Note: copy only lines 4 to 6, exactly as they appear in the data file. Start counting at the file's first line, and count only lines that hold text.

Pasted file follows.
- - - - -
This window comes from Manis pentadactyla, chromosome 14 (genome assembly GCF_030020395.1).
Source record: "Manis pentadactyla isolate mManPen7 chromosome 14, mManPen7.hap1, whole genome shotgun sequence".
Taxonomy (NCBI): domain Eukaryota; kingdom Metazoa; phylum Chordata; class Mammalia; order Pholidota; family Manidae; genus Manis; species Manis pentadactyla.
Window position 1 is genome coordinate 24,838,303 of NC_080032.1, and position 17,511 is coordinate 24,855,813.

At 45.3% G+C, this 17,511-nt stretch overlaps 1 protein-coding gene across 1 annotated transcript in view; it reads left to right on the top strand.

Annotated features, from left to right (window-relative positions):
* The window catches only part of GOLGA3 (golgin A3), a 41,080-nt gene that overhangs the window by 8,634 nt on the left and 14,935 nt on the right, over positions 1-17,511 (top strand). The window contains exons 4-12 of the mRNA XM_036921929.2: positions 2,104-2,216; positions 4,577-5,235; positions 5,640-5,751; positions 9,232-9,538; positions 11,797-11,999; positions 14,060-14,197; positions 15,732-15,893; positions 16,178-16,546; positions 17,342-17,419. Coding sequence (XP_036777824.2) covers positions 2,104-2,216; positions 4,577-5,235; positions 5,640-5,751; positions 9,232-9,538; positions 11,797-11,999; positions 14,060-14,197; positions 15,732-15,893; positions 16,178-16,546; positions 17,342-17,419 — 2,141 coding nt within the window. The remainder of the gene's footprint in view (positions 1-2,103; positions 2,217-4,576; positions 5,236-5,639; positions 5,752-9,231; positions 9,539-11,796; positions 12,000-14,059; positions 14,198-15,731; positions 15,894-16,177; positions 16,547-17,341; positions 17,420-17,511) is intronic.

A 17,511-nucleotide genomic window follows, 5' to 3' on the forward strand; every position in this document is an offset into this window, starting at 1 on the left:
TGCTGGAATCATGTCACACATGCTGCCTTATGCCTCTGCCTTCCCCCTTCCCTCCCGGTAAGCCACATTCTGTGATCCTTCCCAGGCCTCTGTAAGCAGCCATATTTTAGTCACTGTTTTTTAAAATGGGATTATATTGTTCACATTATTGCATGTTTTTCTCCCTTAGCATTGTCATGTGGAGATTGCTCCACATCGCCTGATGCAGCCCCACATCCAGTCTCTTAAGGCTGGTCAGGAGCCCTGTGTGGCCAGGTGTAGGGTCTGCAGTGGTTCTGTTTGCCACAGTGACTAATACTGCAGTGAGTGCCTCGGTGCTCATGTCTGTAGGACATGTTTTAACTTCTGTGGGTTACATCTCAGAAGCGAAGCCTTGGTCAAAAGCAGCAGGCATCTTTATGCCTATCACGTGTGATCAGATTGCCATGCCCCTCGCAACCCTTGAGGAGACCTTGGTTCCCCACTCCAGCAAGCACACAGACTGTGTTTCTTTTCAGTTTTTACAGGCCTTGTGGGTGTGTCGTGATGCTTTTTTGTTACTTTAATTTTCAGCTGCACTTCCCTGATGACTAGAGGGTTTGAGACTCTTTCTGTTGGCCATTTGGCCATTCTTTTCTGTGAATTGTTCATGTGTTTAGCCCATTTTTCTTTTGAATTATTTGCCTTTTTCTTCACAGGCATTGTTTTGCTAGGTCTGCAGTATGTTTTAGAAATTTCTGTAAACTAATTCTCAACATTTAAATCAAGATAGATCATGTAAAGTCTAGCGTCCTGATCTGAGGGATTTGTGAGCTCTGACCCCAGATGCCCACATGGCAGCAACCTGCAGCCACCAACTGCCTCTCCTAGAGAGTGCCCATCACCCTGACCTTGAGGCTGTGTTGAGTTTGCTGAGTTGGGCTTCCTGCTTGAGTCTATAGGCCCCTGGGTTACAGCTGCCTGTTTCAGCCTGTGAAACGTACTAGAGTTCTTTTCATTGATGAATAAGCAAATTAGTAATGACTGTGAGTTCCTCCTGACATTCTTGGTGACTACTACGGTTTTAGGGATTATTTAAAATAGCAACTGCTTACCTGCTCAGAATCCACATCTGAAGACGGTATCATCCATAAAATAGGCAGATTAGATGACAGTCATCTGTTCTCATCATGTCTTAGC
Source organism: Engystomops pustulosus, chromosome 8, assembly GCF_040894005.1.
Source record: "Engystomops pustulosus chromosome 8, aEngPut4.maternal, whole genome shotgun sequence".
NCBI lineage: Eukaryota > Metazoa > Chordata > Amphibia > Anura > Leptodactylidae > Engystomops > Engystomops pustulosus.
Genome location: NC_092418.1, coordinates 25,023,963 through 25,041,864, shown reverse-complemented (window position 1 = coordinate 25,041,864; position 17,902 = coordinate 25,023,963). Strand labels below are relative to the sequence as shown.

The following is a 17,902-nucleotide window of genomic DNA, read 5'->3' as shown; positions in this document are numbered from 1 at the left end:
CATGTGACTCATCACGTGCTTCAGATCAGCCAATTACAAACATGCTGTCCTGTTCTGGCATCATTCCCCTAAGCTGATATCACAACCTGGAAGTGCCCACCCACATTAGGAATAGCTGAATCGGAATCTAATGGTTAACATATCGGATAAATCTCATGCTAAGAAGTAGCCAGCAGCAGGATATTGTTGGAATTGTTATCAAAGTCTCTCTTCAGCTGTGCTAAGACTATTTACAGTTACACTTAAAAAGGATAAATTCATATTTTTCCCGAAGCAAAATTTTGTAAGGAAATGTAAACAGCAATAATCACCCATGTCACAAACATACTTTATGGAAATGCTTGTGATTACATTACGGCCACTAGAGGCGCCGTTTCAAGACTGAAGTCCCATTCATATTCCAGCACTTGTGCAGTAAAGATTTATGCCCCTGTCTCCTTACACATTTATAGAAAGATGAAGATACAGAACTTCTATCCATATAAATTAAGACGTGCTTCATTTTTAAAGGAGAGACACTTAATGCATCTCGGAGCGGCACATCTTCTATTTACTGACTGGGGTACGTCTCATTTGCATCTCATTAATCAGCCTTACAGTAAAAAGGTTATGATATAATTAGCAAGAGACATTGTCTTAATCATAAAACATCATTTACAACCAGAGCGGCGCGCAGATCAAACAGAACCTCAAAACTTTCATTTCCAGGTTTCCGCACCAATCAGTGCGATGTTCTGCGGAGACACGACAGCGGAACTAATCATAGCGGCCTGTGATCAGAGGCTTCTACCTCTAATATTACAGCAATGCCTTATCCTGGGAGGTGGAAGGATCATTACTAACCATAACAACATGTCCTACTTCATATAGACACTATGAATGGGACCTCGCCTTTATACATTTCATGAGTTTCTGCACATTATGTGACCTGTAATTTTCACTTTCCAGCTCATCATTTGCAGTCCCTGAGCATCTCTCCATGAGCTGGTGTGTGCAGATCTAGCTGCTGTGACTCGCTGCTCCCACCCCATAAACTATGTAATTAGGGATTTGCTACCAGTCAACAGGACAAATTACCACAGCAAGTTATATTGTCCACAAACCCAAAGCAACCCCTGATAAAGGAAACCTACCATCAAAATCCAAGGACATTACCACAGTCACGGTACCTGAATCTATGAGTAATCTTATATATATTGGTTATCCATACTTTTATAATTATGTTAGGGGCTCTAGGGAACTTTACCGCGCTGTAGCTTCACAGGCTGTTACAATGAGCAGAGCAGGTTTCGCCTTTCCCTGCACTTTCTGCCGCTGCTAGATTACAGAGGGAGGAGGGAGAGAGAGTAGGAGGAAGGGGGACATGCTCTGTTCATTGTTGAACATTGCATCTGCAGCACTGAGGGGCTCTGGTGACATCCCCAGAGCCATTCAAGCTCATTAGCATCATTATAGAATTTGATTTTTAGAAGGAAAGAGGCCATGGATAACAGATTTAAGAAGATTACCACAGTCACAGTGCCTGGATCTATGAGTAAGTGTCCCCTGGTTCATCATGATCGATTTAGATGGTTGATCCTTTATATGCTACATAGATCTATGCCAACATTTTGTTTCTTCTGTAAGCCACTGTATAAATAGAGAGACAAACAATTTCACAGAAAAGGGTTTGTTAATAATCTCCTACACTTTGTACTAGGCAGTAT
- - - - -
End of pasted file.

Window position 1 is genome coordinate 24,838,303 of NC_080032.1, and position 17,511 is coordinate 24,855,813.

At 45.3% G+C, this 17,511-nt stretch overlaps 1 protein-coding gene across 1 annotated transcript in view; it reads left to right on the top strand.

Annotated features, from left to right (window-relative positions):